Senator Saheen: Thank you, Mr. Chairman. Welcome, General Mattis. And thank you for your willingness to continue to serve this country. I have read that in 2005, as Commander of the Marine Corps Combat Development Command, that you asked researcher to, quote, unleash us from the tether of fuel and explore ways to improve the efficiency of military vehicles in order to reduce the strain that energy put on supply lines. Because you not only when you commanded the First Marine Division during the 2003 invasion, but you had also seen what happens when our troops outran their fuel supplies. So can you speak to why you think this is important? And will you as Secretary of Defense continue to support the military's effort to pursue alternative and more efficient sources of energy to reduce our reliance on conventional fuel supplies?

General Mattis: Yes Senator, we will take advantage of every advance in terms of extending our legs extending our energy efforts, and certainly there's a lot of progress that's been made. I've been living in Silicon Valley for the last several years, so you can understand my interest in what they're doing out there in the private sector. 

 

Advance Policy Questions for General James Mattis, Nominee to be Secretary of Defense, January 2017.

During your time in Iraq, you called on the Department to “unleash us from the tether of fuel.”  What exactly did you mean and what experiences led to that comment?

I meant that units would be faced with unacceptable limitations because of their dependence on fuel, and that I wanted to be able to push those limits further. Meanwhile, our efforts to resupply the force with fuel made us vulnerable in ways that were exploited by the enemy.

Do you believe this issue remains a challenge for the Department of Defense?

Yes.

If confirmed, what will you do to unleash the Department from the tether of fuel?

The Department’s acquisition process should explore alternate and renewable energy sources that are reliable, cost effective, and can relieve the dependence of deployed forces on vulnerable fuel supply chains to better enable our primary mission to win in conflict. The purpose of such efforts should be to increase the readiness and reach of our forces.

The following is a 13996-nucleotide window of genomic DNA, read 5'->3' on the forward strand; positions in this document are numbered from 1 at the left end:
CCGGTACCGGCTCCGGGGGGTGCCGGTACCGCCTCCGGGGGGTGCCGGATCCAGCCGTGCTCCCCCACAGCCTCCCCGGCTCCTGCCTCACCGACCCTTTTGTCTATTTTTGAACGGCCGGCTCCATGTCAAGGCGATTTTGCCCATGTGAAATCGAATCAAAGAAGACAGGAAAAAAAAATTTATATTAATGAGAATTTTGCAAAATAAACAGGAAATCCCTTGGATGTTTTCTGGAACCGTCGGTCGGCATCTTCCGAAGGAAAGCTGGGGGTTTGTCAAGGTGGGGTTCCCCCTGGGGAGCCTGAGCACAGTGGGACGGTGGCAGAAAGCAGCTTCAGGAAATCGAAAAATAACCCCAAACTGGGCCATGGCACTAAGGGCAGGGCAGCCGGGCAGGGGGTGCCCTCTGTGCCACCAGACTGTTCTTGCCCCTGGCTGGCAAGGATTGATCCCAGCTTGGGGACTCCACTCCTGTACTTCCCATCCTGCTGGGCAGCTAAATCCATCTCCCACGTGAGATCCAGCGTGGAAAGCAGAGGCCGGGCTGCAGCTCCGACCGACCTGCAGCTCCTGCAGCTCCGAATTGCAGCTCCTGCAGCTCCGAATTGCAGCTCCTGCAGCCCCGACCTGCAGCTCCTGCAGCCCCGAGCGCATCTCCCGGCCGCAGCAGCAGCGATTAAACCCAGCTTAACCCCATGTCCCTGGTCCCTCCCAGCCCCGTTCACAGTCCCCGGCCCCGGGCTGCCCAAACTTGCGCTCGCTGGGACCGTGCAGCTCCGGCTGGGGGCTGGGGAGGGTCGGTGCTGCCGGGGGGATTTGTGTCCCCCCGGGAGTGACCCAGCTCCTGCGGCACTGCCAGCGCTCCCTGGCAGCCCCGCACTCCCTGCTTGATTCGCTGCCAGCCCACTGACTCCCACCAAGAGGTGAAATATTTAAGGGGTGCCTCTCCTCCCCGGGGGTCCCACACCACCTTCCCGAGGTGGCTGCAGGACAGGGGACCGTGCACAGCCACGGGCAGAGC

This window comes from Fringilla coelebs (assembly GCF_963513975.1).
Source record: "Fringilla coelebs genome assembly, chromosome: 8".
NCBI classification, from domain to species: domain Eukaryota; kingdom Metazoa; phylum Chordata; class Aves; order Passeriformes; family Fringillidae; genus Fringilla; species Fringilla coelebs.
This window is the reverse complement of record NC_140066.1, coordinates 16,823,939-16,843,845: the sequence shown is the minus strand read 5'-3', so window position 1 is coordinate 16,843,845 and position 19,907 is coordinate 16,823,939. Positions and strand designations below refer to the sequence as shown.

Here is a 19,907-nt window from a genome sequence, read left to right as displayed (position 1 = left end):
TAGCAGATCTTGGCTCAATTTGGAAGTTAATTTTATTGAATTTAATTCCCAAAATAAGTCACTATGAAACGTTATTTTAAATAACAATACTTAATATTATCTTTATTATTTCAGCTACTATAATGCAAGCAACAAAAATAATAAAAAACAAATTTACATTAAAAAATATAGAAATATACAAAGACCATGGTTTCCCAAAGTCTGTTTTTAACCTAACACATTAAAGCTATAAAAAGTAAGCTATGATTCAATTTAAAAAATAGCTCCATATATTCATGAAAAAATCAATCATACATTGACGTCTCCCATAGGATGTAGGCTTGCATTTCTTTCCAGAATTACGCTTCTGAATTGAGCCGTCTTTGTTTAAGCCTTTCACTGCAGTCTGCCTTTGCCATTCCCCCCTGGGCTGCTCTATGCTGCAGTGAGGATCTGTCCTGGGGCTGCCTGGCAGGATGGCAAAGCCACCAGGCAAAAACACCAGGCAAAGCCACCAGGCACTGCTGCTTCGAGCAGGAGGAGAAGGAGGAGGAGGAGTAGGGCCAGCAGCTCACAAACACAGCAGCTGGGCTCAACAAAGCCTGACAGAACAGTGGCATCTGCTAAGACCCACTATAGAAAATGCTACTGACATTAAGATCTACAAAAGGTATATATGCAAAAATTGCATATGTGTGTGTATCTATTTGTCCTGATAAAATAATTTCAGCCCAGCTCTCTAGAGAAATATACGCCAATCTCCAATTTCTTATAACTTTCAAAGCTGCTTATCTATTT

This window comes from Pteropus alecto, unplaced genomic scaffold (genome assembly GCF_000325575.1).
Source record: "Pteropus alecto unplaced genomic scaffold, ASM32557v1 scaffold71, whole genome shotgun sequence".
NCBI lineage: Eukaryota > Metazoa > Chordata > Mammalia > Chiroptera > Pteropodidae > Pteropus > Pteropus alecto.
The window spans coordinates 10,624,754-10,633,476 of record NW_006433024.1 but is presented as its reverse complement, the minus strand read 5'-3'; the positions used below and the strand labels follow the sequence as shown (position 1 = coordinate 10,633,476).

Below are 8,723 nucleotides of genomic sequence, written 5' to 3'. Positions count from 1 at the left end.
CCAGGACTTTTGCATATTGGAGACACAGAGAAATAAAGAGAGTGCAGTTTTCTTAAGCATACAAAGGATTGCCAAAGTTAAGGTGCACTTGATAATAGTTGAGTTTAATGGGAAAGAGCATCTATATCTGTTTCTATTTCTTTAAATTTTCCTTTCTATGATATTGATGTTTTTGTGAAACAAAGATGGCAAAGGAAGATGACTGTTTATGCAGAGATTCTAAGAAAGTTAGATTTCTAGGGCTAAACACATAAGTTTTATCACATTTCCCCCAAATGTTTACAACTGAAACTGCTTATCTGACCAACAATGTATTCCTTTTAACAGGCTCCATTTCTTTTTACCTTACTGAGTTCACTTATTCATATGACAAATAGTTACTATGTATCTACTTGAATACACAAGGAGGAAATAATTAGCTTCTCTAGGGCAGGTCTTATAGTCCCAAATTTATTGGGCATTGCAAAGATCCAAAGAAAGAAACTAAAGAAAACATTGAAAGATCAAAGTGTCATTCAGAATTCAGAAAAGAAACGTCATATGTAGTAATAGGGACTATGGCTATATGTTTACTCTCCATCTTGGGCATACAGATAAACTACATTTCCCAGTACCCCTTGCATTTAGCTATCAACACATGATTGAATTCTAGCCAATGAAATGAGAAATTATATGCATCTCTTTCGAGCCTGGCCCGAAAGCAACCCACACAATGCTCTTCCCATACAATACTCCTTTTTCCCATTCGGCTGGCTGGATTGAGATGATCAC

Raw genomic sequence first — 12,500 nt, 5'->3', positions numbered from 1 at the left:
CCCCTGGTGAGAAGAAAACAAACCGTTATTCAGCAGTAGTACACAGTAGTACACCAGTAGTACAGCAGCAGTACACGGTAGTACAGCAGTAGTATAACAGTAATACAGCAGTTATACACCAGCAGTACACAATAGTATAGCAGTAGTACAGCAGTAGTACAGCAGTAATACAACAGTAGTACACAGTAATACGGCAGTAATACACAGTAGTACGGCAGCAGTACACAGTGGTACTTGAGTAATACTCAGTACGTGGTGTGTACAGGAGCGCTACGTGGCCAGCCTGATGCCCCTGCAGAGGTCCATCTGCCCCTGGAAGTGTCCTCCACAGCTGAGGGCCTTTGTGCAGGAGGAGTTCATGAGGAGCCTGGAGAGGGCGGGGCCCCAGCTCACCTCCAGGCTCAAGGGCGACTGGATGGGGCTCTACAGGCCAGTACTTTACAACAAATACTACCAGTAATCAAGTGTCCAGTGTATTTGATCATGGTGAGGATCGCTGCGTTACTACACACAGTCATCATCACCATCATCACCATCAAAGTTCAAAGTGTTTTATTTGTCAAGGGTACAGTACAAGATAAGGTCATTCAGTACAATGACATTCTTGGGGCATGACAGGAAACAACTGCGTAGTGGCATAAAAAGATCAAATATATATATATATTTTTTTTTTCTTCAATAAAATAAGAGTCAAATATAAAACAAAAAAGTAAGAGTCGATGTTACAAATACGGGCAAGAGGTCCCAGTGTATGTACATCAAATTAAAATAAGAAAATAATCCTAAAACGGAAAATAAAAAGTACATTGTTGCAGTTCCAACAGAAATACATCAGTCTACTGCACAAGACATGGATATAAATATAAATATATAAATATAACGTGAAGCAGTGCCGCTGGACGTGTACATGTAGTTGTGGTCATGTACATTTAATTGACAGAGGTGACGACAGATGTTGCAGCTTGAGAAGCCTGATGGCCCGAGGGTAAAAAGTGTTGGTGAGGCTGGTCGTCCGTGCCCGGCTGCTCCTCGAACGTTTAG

If confirmed, what priorities would you establish for Defense investments in and deployment of operational energy technologies to increase the combat capabilities of warfighters, reduce logistical burdens, and enhance mission assurance on our installations?

Investments in energy technologies should be prioritized according to the same standard as any other Department decision to invest in basic research and technology development, namely: their direct contribution to achieve the Department’s primary missions; potential return on investment; protection of US national security interests; and contribution to enhancing readiness and combat effectiveness while reducing the vulnerability of our service members in battle. We should also take full advantage of private sector innovations that can provide military advantages.

Author:

Sharon E. Burke is a senior advisor at New America, where she focuses on international security and a new program, Resource Security, which examines the intersection of security, prosperity, and natural resources.